In this sense Israel and its Jewish population are perhaps better characterized as “meta-Zionist” – a meta-historical journey underlying it all.

    • Mooser
      Mooser
      October 3, 2014, 1:53 pm

      “In this sense Israel and its Jewish population are perhaps better characterized as “meta-Zionist” – a meta-historical journey underlying it all.”

      Ah yes, it was just that bane of the leisure set, a sort of religious nostalgie de la boue, wouldn’t you say, “ivri”?

    • Shingo
      Shingo
      October 3, 2014, 7:46 pm

      The early need for revolutionary zeal – just to be able “to lift” the project (practically from scratch) – has given way to more “normal” attitudes that characterize matured countries.

      Zionism has shown no maturity – it has only descended into further depths of extremism, racism, militarism and nihilism. It could be that this was always Zionism and that the facade has simply been lifted.

    • catporn
      catporn
      October 4, 2014, 9:31 am

      even after millennia of being in exile, and moreover Jews end up coming back to their ancient homeland where, once more, they are separated from the broader region

      Come now, that’s just lazy, the days when European Jews could claim some biological tie to Palestine or the Levant are long gone.
      A genome study done by Dr. Eran Elhaik of Johns Hopkins School of Public Health ‘The Missing Link of Jewish European Ancestry’, released in the journal Genome Biology and Evolution, proves this beyond any doubt.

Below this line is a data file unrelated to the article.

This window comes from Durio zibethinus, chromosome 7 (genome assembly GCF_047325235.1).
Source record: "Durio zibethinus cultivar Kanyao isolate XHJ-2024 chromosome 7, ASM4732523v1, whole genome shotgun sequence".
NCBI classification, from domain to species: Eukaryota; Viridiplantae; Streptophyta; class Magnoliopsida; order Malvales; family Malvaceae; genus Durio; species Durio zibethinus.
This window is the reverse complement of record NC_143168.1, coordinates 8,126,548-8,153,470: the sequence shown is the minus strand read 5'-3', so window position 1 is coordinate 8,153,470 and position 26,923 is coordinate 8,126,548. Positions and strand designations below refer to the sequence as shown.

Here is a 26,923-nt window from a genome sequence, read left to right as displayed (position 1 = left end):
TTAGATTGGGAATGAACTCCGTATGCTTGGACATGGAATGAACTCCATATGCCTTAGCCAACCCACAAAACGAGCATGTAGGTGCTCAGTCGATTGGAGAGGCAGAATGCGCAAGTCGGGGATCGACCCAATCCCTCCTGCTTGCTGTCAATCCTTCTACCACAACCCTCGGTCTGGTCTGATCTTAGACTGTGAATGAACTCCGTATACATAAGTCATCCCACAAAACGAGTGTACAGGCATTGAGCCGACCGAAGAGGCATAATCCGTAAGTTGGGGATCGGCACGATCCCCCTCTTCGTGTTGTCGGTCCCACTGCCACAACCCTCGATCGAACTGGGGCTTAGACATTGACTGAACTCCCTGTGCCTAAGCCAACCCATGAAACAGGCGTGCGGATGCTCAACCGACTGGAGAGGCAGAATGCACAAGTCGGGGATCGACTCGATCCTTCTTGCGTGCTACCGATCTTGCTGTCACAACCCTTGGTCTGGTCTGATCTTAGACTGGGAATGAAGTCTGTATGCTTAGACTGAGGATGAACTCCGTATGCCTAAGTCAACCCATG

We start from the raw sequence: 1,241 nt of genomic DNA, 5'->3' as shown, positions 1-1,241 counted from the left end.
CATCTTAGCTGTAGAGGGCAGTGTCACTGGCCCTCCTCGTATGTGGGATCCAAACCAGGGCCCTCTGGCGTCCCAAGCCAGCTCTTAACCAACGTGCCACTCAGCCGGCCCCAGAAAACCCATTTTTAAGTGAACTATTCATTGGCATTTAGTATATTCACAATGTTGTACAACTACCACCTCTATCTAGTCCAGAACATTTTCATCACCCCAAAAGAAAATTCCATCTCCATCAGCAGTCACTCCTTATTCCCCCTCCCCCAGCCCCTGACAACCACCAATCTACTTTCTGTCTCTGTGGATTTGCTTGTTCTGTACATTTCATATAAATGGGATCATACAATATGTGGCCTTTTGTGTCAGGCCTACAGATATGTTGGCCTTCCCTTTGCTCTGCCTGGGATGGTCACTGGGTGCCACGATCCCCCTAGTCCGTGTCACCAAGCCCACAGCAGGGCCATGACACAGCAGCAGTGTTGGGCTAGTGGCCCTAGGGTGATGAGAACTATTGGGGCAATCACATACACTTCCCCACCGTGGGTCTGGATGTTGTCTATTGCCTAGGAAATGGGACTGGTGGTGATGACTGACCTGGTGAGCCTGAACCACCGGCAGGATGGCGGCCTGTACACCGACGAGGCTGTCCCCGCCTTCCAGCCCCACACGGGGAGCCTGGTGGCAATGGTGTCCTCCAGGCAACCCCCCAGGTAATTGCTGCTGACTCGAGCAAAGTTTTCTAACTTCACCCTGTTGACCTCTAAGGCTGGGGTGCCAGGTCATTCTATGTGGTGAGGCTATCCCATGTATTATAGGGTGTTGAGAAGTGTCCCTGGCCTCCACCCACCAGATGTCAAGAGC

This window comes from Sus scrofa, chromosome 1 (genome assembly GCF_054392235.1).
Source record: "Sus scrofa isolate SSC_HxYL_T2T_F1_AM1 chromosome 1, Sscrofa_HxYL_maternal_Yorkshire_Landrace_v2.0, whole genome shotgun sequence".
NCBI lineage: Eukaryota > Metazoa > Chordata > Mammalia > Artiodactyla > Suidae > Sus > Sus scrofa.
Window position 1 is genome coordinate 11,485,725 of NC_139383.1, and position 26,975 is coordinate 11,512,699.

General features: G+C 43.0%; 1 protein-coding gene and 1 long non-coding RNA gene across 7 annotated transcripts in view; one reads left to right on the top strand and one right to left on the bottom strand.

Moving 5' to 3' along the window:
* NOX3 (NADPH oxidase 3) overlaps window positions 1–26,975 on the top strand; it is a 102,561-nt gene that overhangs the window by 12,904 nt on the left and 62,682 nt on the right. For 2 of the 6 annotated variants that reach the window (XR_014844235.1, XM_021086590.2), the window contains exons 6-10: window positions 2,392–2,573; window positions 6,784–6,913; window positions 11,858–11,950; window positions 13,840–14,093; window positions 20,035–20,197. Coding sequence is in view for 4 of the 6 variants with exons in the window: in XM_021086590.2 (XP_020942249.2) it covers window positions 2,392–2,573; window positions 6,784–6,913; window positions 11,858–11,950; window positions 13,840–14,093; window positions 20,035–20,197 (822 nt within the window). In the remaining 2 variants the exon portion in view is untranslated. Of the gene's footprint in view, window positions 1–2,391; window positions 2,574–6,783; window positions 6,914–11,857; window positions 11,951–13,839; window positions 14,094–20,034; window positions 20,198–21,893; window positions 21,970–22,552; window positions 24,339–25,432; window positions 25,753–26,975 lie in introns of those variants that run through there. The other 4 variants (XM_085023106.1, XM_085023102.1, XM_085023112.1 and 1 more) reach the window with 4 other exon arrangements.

You can find the paper here:
      http://eranelhaik.staff.shef.ac.uk/index.htm
      or a summary here:
      http://www.eurekalert.org/pub_releases/2013-01/oup-nss011413.php

      Conversely, many Palestinians are in fact the real descendants of the Jews of historical Judea, who converted after Muslim invasions of the region.

      The argument was never validation for colonization and occupation anyway, but at least you can move on and try to find some other spurious justification.

      • Mooser
        Mooser
        October 4, 2014, 3:59 pm

        Oh, ” ivri’s} got spurious justifications that go jingo-jingo-jangle as he goes riding merrily along.

    • Mooser
      Mooser
      October 6, 2014, 3:11 pm

      ” This phenomenon repeats itself throughout Jewish history, namely the hostility of others forces a minimal level of societal or community cohesion.”

      Ivri, are you sure you want to take credit for the work of anti-Semites? Cause that’s what you are doing, chump.

  8. Keith
    Keith
    October 2, 2014, 6:32 pm

    STEPHEN SHENFIELD- “Like many others, I have found the term “post-Zionist” somewhat perplexing. It seems to imply that Zionism is already a thing of the past, which is manifestly not the case.”

    Perhaps, had you been born and raised in Israel, you would feel differently. Uri Avnery has made the same point that Zionism was the scaffolding upon which the Jewish state was created and that, once created, the Zionist scaffolding should have come down, ie post-Zionist. The Israeli post-Zionist, therfore, would accept the Jewish state as given, but would create new and improved mythology/ideology to justify a kinder, gentler Jewish state.

    An Israeli neo-Zionist, however, doen’t want a kinder, gentler Jewish state, rather the neo-Zionist desires a militarized warfare state to maintain an internal cohesion and commitment roughly equivalent to the original pioneering spirit which discouraged dissent. Both of these categories relate to Israeli Jews, not American Jewish Zionists.